For over 15 years, scientist and artist Jeff Lieberman has been fascinated by how objects move in slow motion since first mastering high-speed photography at MIT. His experiments eventually landed him a hosting gig at Discovery’s Time Warp where he uses high speed cameras to explore a variety of everyday occurrences in slow motion. Two years ago Lieberman began to wonder if there might be a way to bring the optical illusion of slow motion imagery into the real world. What if you could see a slow motion object up close and practically reach out and touch it? The result is Slow Dance, a tiny environment that appears to slow down time.
Slow Dance is a picture frame that makes use of strobe lights to turn any object you place inside of it appear to move in slow motion. Lieberman shares:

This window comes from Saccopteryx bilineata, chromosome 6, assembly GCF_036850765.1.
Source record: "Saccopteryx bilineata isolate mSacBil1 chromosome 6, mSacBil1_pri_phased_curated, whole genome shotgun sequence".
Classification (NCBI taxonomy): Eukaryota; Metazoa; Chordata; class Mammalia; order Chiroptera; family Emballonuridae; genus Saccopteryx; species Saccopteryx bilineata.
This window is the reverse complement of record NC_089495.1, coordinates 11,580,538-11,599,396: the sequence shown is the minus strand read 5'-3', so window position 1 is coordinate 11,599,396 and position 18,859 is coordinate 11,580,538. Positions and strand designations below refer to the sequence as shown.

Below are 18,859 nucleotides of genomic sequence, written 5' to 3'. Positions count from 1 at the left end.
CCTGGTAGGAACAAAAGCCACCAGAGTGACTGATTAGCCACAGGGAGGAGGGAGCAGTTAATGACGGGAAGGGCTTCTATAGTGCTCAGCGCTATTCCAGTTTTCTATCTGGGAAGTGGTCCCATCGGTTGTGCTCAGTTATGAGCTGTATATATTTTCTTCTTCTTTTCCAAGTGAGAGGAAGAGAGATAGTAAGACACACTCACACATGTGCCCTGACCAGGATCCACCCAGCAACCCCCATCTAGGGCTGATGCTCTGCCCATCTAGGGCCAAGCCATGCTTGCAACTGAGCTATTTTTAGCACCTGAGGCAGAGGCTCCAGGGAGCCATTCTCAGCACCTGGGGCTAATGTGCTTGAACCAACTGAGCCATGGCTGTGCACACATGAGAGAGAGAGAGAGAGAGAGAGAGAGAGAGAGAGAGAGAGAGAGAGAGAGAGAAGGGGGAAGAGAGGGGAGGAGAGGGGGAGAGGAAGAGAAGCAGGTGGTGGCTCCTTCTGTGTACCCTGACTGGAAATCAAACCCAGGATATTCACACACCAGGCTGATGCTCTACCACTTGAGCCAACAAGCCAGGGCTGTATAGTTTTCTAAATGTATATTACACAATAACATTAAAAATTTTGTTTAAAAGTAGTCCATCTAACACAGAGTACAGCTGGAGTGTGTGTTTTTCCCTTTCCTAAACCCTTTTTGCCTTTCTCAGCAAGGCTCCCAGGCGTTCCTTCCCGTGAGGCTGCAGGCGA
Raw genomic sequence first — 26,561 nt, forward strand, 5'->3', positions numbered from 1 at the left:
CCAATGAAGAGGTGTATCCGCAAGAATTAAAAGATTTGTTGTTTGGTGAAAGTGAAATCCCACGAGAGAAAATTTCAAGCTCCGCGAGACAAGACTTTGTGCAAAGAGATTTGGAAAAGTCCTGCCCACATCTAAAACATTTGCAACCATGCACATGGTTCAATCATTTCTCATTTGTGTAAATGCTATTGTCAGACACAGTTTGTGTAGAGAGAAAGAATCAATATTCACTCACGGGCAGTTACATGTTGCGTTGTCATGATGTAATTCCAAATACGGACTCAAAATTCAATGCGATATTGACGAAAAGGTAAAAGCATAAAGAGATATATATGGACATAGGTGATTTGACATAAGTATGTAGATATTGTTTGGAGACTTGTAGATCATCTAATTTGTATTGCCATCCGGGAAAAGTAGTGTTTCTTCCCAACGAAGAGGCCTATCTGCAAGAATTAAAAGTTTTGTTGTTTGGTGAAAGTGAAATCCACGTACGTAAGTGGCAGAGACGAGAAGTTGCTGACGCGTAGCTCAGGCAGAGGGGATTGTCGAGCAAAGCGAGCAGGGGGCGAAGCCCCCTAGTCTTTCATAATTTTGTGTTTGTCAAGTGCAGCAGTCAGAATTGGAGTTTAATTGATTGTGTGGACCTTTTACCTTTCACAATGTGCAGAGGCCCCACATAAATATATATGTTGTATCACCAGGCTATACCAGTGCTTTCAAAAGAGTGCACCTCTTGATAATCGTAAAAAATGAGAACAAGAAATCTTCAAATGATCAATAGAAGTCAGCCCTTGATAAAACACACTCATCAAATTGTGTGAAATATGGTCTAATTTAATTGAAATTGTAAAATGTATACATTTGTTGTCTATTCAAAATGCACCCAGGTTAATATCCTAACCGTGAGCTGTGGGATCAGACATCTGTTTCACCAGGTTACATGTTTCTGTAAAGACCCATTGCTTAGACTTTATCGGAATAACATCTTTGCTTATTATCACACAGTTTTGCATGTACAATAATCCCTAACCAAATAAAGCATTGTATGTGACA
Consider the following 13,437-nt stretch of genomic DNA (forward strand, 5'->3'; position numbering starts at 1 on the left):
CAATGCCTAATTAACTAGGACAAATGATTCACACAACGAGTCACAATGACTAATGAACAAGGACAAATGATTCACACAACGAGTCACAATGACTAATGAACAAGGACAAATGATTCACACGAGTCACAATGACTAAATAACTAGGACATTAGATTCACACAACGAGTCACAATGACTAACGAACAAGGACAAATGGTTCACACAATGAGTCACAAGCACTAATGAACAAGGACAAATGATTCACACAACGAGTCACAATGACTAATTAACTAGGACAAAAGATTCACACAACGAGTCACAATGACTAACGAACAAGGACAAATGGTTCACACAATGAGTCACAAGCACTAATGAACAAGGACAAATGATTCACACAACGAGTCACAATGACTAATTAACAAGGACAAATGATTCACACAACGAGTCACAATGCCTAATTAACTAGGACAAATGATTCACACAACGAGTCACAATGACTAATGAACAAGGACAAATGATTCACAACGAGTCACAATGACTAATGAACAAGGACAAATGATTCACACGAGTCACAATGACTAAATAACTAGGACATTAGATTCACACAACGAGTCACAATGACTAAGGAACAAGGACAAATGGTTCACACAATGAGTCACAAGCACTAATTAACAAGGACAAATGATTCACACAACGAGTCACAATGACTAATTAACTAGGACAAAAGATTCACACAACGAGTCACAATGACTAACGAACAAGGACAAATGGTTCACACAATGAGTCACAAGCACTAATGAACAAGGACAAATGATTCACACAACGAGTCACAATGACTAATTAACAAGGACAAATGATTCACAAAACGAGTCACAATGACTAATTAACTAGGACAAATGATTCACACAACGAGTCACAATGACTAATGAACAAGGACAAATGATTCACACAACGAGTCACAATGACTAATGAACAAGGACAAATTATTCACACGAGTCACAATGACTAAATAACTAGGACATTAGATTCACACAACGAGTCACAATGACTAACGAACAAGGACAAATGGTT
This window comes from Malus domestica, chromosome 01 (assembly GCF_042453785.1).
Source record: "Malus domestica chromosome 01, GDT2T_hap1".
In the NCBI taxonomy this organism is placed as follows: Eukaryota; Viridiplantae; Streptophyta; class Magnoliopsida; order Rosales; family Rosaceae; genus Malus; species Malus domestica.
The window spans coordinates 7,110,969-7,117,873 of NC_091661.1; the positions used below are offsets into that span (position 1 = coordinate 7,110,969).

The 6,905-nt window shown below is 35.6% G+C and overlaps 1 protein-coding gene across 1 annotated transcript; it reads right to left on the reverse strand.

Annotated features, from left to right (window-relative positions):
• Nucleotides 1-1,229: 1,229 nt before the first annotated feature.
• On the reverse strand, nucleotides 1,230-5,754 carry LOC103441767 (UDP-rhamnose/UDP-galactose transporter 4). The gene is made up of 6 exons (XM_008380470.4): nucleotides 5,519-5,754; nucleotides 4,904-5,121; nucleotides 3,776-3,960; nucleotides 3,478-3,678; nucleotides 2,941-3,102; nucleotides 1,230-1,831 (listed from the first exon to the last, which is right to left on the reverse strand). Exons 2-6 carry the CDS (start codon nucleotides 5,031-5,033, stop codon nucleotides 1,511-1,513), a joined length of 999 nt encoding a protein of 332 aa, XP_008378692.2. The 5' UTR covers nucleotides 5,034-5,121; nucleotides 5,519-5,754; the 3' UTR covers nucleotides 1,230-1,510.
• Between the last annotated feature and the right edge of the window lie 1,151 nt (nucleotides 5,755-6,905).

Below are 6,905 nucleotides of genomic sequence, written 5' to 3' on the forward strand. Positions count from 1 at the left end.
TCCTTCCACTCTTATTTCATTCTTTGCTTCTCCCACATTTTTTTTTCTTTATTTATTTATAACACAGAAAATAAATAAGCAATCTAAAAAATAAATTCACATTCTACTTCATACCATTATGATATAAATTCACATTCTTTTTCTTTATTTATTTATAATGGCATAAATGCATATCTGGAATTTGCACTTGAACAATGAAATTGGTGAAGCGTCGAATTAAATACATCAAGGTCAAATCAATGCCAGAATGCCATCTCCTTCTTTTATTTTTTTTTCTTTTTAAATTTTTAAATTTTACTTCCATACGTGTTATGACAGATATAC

Strobe lights are nothing new. From the photos of Eadweard Muybridge to the photos of Doc Edgerton, extremely fast strobe lights have been helping us to see into fast motions. On a dancefloor, strobe lights turn us into stop motion animations. But we’ve put strobe light to use in a different fashion.
By using high speed strobe lights blinking 80 times a second, your eyes cannot even see that they are blinking — the light looks continuous. By synchronizing the strobes to the high-speed vibration of objects (feathers, branches, flowers, etc), we create the visual illusion of those objects moving in slow motion. This is a phenomenon called persistence of vision, and works similarly to the way a TV works — by flickering frozen images quickly enough that we perceive them as continuous motion.
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